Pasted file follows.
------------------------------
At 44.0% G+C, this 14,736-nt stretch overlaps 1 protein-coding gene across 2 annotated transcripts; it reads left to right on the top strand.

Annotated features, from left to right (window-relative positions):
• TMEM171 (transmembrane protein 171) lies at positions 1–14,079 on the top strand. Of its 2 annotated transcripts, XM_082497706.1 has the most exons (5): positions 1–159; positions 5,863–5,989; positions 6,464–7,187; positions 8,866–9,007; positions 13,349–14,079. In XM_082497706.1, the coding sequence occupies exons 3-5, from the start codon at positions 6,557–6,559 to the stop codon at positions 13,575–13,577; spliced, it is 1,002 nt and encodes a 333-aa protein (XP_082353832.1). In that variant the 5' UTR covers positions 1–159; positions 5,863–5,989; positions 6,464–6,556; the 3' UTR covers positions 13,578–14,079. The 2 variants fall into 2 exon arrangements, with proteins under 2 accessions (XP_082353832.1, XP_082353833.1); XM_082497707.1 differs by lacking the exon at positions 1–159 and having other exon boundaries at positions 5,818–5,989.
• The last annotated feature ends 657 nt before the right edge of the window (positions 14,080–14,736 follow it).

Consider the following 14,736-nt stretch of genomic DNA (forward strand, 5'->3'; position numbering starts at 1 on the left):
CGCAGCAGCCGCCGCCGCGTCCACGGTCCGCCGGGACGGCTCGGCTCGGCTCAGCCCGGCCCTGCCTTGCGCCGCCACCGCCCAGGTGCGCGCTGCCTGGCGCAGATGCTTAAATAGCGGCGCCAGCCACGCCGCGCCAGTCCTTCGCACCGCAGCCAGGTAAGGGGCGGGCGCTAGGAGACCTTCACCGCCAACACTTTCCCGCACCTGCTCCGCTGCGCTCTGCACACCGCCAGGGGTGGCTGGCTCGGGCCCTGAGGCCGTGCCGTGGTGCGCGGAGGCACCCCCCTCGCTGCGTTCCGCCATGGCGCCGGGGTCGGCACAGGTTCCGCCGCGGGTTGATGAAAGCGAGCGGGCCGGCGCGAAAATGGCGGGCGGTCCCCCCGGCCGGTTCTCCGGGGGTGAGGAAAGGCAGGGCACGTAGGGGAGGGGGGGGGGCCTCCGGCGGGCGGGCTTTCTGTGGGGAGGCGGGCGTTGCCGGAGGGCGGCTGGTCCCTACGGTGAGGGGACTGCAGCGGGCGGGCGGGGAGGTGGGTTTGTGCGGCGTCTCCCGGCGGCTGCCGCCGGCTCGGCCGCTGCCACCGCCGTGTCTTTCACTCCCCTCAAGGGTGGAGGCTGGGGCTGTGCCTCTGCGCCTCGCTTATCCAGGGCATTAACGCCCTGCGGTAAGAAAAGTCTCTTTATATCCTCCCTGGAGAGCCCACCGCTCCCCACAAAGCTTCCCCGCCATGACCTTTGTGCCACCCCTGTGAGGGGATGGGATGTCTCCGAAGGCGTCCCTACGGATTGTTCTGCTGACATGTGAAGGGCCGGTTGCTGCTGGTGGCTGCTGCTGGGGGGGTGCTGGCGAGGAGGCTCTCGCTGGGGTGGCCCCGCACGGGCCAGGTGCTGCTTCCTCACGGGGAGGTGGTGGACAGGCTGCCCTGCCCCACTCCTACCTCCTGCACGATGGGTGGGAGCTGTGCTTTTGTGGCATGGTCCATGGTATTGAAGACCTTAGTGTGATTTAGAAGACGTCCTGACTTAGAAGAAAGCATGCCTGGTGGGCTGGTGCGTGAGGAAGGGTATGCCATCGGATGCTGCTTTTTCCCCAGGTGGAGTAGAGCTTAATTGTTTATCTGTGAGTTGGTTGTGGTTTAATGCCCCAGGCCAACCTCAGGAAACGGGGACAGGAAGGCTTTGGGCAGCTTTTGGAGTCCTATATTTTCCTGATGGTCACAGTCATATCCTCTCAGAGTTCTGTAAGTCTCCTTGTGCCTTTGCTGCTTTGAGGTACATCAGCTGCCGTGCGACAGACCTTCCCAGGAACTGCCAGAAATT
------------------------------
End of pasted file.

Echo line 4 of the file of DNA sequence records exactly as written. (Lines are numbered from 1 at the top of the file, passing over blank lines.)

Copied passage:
• The last annotated feature ends 657 nt before the right edge of the window (positions 14,080–14,736 follow it).